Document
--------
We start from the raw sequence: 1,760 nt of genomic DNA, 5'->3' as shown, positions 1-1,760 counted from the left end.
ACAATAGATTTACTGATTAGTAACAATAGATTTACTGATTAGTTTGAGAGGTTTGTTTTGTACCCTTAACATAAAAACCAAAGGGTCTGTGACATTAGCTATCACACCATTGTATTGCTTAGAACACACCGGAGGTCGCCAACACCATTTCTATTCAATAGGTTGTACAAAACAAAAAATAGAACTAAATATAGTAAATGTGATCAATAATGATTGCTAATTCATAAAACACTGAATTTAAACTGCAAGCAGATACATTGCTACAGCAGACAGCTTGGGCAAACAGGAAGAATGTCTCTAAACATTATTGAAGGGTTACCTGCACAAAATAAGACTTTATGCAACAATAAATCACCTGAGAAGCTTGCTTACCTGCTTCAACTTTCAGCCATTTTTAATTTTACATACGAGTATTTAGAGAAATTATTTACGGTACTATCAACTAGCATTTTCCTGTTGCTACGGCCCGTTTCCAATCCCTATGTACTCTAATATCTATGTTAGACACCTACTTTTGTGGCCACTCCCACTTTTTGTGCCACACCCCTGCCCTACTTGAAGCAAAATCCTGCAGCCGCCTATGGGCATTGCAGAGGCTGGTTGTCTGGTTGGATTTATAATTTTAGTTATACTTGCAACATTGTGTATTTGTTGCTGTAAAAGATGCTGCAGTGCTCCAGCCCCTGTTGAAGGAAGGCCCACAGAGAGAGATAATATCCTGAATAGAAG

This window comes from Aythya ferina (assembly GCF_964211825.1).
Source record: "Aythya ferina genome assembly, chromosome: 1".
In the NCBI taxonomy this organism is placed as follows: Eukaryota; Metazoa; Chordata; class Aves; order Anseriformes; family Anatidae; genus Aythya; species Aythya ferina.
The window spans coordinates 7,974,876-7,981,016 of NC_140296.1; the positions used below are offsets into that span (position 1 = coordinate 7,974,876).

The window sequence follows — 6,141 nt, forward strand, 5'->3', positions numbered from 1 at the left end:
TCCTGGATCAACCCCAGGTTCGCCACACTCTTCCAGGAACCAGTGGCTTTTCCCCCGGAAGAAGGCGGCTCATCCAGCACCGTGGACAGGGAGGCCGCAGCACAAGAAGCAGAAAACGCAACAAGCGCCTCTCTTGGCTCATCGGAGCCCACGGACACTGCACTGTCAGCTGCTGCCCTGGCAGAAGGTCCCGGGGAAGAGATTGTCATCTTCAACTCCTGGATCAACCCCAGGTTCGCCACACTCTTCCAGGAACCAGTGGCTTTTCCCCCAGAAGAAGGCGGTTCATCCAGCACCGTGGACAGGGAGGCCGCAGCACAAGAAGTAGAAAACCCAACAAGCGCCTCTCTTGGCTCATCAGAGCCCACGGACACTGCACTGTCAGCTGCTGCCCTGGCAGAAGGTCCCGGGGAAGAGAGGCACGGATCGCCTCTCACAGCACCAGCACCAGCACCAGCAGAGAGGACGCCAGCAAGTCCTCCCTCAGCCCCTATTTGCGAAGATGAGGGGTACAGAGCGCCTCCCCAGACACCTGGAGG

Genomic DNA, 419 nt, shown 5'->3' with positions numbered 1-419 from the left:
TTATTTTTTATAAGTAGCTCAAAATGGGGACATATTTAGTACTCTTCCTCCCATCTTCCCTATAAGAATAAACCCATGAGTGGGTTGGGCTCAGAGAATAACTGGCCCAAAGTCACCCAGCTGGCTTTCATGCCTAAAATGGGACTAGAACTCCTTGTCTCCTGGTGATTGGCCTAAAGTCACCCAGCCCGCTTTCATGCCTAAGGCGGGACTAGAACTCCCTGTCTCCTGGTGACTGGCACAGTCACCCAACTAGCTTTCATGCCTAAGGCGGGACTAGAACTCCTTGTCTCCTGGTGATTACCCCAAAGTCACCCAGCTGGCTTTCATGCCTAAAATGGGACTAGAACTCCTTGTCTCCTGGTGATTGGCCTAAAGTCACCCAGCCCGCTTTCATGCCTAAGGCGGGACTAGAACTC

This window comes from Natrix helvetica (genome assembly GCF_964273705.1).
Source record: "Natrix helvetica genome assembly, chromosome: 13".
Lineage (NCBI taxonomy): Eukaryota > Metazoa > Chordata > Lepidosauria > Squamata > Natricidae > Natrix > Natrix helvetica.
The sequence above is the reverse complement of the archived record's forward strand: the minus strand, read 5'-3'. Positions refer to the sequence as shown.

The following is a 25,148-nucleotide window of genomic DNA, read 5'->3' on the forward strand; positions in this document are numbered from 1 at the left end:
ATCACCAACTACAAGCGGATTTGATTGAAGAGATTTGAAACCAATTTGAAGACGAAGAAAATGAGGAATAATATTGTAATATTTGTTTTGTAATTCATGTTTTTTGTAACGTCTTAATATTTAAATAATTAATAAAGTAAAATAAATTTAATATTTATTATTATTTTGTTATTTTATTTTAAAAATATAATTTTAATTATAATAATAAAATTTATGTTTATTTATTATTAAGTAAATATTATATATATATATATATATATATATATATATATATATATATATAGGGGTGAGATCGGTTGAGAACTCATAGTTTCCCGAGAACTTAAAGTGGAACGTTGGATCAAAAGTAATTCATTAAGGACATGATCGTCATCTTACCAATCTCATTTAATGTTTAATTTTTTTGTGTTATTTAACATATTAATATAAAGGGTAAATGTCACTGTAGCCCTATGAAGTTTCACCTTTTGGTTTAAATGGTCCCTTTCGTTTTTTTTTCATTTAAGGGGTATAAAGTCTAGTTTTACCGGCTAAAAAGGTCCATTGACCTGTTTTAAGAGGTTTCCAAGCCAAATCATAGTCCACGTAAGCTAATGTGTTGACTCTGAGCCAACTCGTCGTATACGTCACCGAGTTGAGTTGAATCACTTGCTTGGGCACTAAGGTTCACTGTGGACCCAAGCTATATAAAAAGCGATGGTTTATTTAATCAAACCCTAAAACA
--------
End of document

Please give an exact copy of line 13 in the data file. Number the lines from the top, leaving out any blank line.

Lineage (NCBI taxonomy): Eukaryota > Metazoa > Chordata > Lepidosauria > Squamata > Natricidae > Natrix > Natrix helvetica.